UFOs are on the Senate agenda and the Senate Intelligence Committee wants answers. Not only that, they want the answers made public! In UFO parlance, that’s called “Disclosure.” A June 23, 2020 report in Politico carries the story.
Frustrated by a complete lack of transparency and a failure to systematically deal with UFO intrusions into U.S. airspace, the Senate Intelligence Committee is throwing down the gauntlet. A new provision in the annual intelligence authorization bill demands U.S. intelligence agencies and the DoD to cooperate in creating a detailed and coordinated report about such intrusions. The Intelligence Committee wants to see the information from the Office of Naval Intelligence, the FBI, satellite data, other surveillance data, and even data obtained through espionage. The report is to be completed jointly by the director of national intelligence and the secretary of defense within 180 days. What’s more, the Senate Intelligence Committee wants the report made public.
The report is to contain information from the Office of Naval Intelligence, the FBI, satellite data, other surveillance data, and even data obtained through espionage.
The provision has not yet been adopted by the full Senate, and it would need to also pass the House. It’s guaranteed to raise some serious objections along the way. The provision allows that some information may need to remain classified, and it allows the DoD to include a classified annex to the report that the public would not see. That’s reasonable when the data involves U.S. military assets and strategic information.
Under the direction of Senator Marco Rubio, the Intelligence Committee is also calling for the creation of a centralized and consistent system for dealing with military and government reports and studies on unidentified aerial phenomena, whether it be drones, foreign aircraft, or otherwise. The Intelligence Committee seems particularly anxious over the possibility of advanced foreign aircraft, a concern reminiscent of UFO studies in the Cold War Era.
The Intelligence Committee expressed concern “that there is no unified, comprehensive process within the federal government for collecting and analyzing intelligence on unidentified aerial phenomena, despite the potential threat.” That’s putting it mildly. The government has demonstrated remarkable incompetence and lack of resolve in handling the issue, from the Project Blue Days until the present.
The Senate committee wants full transparency revealing which agencies are collecting such information, who is responsible for analyzing it.
It also noted that “information sharing and coordination” around the issue has been inconsistent and “lacked attention from senior leaders.” In other words, investigations have been largely kept under the radar and unofficial. Therefore, the committee calls for a public analysis of all data collected on the phenomenon, including the recent encounters reported by Navy pilots.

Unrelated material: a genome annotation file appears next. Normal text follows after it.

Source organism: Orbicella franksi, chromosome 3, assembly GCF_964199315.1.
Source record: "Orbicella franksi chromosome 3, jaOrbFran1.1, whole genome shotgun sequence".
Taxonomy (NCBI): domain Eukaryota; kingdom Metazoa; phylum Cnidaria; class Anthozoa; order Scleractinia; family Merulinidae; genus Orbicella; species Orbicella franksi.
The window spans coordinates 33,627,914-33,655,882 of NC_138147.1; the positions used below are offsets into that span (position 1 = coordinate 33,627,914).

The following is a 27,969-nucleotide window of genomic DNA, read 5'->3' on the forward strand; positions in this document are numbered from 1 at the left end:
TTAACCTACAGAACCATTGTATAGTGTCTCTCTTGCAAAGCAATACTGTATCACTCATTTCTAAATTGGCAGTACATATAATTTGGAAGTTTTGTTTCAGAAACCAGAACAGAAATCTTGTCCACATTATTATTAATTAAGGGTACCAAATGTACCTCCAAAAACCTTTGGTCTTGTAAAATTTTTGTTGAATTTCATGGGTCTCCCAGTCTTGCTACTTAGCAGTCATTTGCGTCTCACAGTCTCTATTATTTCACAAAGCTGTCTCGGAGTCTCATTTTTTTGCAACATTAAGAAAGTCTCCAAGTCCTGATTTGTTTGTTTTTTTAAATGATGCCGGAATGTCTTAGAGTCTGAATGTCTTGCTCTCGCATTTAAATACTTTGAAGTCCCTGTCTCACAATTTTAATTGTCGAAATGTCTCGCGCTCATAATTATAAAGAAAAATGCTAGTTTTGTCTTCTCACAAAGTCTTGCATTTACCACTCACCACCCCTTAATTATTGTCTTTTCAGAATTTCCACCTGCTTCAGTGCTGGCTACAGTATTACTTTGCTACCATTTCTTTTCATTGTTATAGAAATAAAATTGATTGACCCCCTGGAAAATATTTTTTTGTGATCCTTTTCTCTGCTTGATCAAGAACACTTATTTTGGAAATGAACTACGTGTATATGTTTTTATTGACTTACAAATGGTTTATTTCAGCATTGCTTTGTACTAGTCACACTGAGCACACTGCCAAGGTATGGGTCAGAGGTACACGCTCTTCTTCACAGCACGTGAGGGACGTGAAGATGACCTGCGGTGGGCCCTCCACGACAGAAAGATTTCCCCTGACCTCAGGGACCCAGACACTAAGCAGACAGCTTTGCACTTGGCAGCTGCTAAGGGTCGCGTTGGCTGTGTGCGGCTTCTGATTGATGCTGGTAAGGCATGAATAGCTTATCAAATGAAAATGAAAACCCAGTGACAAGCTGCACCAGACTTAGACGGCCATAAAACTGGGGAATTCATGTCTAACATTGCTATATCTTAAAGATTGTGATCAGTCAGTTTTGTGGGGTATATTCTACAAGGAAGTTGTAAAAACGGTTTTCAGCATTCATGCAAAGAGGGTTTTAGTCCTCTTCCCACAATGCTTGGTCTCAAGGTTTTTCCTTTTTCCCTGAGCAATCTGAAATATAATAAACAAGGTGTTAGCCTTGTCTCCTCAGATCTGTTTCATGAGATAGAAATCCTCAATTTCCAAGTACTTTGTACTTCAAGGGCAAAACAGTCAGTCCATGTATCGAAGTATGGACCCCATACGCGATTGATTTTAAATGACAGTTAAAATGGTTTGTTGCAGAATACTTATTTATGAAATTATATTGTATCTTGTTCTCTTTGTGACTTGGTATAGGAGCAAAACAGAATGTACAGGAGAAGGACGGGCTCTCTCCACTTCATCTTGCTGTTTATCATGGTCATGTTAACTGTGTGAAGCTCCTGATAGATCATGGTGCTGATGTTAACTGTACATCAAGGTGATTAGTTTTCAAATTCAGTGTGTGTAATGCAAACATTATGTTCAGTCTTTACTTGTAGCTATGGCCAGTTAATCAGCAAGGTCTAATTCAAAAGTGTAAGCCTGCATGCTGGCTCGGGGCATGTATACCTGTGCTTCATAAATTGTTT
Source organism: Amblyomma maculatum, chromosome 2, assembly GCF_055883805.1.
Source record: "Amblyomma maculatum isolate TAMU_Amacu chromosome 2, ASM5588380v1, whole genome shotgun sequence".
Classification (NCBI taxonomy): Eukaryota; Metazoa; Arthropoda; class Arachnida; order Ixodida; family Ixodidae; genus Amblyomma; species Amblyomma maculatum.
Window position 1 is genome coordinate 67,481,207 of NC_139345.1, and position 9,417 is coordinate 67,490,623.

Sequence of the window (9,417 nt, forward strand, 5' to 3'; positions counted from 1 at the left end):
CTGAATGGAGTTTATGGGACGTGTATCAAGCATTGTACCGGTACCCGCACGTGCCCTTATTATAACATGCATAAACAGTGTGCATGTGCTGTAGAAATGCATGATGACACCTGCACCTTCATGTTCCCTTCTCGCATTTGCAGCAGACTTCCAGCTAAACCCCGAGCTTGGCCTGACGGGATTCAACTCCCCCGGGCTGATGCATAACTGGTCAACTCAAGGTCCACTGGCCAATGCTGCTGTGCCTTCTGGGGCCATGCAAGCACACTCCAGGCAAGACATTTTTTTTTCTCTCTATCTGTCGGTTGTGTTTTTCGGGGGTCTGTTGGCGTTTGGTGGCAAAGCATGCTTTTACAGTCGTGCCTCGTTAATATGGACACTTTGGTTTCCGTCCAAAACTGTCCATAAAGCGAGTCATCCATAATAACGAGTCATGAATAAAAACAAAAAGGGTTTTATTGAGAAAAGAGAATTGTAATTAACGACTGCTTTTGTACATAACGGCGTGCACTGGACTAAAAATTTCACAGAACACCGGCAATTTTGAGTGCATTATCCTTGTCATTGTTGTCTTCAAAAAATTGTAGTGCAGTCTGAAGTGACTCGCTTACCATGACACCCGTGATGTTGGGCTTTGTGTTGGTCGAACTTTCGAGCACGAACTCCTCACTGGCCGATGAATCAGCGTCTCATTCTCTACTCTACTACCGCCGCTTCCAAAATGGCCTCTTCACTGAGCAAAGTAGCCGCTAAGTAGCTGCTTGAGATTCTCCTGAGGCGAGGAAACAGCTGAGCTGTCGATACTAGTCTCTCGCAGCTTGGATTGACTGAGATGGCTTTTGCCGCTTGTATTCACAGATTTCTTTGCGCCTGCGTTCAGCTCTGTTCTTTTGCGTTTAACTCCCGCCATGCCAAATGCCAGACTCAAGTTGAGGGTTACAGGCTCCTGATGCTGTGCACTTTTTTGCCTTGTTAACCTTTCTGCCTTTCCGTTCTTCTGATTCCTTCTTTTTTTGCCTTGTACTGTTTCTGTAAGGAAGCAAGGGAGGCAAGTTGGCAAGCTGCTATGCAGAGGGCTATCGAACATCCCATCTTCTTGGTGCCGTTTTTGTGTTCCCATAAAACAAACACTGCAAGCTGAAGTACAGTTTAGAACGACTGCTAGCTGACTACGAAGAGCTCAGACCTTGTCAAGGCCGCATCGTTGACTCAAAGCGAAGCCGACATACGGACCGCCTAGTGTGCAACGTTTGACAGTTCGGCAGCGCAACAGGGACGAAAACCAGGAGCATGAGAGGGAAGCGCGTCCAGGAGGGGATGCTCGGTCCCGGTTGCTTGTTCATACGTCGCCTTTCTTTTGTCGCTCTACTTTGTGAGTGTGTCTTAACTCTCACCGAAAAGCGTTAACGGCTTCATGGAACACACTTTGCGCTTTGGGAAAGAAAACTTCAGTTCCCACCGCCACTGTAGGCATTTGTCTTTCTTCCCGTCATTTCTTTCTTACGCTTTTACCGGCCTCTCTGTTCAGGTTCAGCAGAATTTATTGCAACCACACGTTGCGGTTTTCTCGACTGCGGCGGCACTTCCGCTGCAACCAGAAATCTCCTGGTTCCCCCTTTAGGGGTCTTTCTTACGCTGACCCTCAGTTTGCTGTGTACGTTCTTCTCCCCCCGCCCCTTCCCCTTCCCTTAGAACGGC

But wait. There’s more!
The Intelligence Committee wants everything out in the open, including full transparency revealing which agencies are collecting such information, who is responsible for analyzing it, and how the information is shared within the intelligence community. The Committee also wants recommendations for further research.
It’s certain to stir up controversy and initiate some interesting high-level conversations.
This is pretty much the highest-level and most-significant demand for Disclosure we have ever had. The UFO research community generally assumes that the government conceals what it knows about the phenomenon. The demand for “Disclosure” refers to the government making its information about UFOs public.
This has been brewing for a while now, starting with the 2017 New York Times article about the Pentagon’s secret Advanced Aerospace Threat Identification Program (AATIP) followed by the release of Navy gun-camera videos and Navy concessions admitting that pilots were encountering unexplained phenomenon in U.S. airspace. Those revelations started an avalanche of reports from former Navy officers and pilots, inspiring the Navy to change its procedures and require pilots to start reporting phenomenon encountered.
Last summer UFOdays reported on how Senators received briefings on Navy encounters, as did President Trump. We also noted that Senator Mark Walker sent a letter to Navy requesting explanations. More recently, the Pentagon officially released the three guncamera videos and confirmed their authenticity.
Whether or not the bill’s provision survives the legislative process remains to be seen, but at the very least, it’s certain to stir up controversy and initiate some interesting high-level conversations. Stay tuned.
It’s like we’ve been saying at UFOdays.net: “It’s happening.”
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